Ooh, interesting. Mere days ahead of CES, Asus has announced that it's going to add motion control technology to some of its upcoming PCs. The company has partnered with Leap Motion, the same San Francisco start-up that unveiled a $70, ultra-precise motion controller in May of last year.
Leap Motion's controller will be bundled with Asus' "premium" all-in-one PCs and high-end notebooks based on Intel's next-gen Haswell processors. The controller can purportedly "track movements to 1/100th millimeter . . . with no visible lag time." It features a "150-degree field of view" and keeps track of "individual hands and all 10 fingers at 290 frames per second." The demo video Leap Motion posted last year certainly looked promising:
It's easy to see the advantage for tasks like scrolling, panning, and zooming. I'm not sure how well the technology works in practice for more subtle interactions, since your fingers aren't directly touching the objects they're meant to control. Still, the technology looks worlds more precise than something like Microsoft's Kinect, and waving your hand in front of the screen is probably less tiresome than manually poking and prodding at a glass surface—and leaving greasy smudges. I wouldn't be surprised if those upcoming Asus machines combined the Leap Motion tech with conventional touch screens, though, so users can get the best of both worlds.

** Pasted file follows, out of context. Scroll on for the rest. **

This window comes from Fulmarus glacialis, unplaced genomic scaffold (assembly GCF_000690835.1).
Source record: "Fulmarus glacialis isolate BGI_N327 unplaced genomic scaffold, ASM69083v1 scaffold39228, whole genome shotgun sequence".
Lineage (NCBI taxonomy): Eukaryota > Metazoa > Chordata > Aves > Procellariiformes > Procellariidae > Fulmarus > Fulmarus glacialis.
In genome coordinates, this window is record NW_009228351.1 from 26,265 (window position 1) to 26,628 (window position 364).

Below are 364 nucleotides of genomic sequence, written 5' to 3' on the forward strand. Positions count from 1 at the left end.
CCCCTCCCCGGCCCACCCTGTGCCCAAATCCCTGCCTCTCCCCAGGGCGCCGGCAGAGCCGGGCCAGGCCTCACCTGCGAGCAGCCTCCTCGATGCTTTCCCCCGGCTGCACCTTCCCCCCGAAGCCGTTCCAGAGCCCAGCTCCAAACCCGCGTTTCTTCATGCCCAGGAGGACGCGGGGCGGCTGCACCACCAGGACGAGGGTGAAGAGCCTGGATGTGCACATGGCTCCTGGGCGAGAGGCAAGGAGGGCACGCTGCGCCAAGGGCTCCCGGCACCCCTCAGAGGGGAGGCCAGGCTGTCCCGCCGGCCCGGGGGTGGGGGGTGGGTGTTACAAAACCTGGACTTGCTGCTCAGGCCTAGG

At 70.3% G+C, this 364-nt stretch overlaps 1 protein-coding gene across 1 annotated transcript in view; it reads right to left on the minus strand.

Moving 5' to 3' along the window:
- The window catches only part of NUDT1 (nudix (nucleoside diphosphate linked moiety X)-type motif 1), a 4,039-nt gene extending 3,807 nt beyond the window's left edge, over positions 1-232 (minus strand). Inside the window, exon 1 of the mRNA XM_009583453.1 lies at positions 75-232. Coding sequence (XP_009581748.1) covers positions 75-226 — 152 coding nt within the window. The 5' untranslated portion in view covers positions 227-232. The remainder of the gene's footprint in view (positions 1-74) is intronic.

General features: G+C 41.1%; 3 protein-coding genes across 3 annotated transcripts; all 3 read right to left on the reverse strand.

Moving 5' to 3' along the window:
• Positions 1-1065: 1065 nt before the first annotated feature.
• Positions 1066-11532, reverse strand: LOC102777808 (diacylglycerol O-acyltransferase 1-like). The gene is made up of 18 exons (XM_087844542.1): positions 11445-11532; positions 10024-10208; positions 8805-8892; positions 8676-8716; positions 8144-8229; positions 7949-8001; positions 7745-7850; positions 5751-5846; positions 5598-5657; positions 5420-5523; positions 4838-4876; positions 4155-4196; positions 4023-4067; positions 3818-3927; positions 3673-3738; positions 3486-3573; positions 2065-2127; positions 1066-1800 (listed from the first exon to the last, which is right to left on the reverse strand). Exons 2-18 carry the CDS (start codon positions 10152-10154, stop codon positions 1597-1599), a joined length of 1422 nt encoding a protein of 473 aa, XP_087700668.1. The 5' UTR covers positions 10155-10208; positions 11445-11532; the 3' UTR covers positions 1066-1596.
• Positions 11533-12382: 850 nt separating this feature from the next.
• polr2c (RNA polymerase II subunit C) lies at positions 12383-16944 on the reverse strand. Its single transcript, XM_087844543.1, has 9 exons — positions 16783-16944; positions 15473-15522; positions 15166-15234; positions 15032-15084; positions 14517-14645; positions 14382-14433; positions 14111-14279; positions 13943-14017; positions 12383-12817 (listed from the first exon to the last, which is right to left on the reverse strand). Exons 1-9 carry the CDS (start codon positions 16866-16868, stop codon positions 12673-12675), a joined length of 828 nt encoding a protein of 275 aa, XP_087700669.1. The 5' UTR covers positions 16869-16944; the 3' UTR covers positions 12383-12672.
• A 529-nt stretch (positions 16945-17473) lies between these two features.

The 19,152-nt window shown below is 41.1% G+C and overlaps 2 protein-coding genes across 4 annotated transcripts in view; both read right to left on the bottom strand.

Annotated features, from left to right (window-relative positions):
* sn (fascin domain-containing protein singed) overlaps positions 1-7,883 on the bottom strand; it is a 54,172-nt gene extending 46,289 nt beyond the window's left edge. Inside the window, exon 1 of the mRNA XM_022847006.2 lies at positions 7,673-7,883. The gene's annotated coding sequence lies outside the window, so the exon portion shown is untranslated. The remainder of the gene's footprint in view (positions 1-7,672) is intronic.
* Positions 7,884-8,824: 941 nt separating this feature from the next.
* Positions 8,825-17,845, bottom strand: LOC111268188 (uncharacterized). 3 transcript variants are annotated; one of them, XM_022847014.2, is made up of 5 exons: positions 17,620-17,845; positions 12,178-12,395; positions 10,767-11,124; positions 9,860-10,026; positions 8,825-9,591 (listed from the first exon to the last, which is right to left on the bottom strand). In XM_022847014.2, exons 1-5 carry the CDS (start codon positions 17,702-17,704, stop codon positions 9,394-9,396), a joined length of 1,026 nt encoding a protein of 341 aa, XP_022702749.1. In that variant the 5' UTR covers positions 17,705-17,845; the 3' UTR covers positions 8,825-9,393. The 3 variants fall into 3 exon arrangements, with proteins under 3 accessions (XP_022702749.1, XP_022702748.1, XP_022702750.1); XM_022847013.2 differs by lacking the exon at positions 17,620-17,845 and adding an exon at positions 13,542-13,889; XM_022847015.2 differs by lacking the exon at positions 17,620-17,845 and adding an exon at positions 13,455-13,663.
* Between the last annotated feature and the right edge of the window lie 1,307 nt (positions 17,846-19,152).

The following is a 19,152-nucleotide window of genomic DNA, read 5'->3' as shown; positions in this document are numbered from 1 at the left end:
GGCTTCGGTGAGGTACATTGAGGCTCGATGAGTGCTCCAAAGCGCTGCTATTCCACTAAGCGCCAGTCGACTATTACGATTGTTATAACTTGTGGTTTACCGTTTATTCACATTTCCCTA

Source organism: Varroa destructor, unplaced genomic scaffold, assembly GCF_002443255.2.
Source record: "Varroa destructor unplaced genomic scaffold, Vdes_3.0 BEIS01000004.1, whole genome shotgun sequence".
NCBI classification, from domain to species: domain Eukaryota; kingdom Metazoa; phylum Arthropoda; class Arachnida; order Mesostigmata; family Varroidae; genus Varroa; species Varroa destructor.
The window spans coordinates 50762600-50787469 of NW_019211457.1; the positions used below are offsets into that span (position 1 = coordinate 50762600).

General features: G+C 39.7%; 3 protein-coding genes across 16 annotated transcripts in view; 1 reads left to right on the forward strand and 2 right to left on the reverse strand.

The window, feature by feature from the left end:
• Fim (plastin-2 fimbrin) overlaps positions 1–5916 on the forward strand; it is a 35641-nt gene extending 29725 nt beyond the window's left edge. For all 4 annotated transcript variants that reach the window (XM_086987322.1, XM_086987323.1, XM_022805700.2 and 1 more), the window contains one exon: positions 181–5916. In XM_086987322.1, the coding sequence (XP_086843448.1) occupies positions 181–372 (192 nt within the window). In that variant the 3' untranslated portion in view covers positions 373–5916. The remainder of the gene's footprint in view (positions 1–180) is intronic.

|Lenovo Yoga 720 and 520 convertibles check all the right boxes||7|
|Huawei P10 phones mash more data together for better pictures||3|
|LG goes long with its upcoming G6 smartphone||15|
|In the lab: Asus' Tinker Board SBC||16|
|Corsair Lighting Node Pro brings light strip control to every PC||8|
|In the lab: HyperX's Alloy FPS mechanical gaming keyboard||10|
|Team Group Cardea SSDs are ready to handle the heat||8|
|Gigabyte's Ryzen motherboards are home, home on the range||41|
|Zotac molds GTX 1050s into low-profile tiny terrors||9|
|Best part of the article? We're flying home with Ryzen review samples as of this writing.||+45|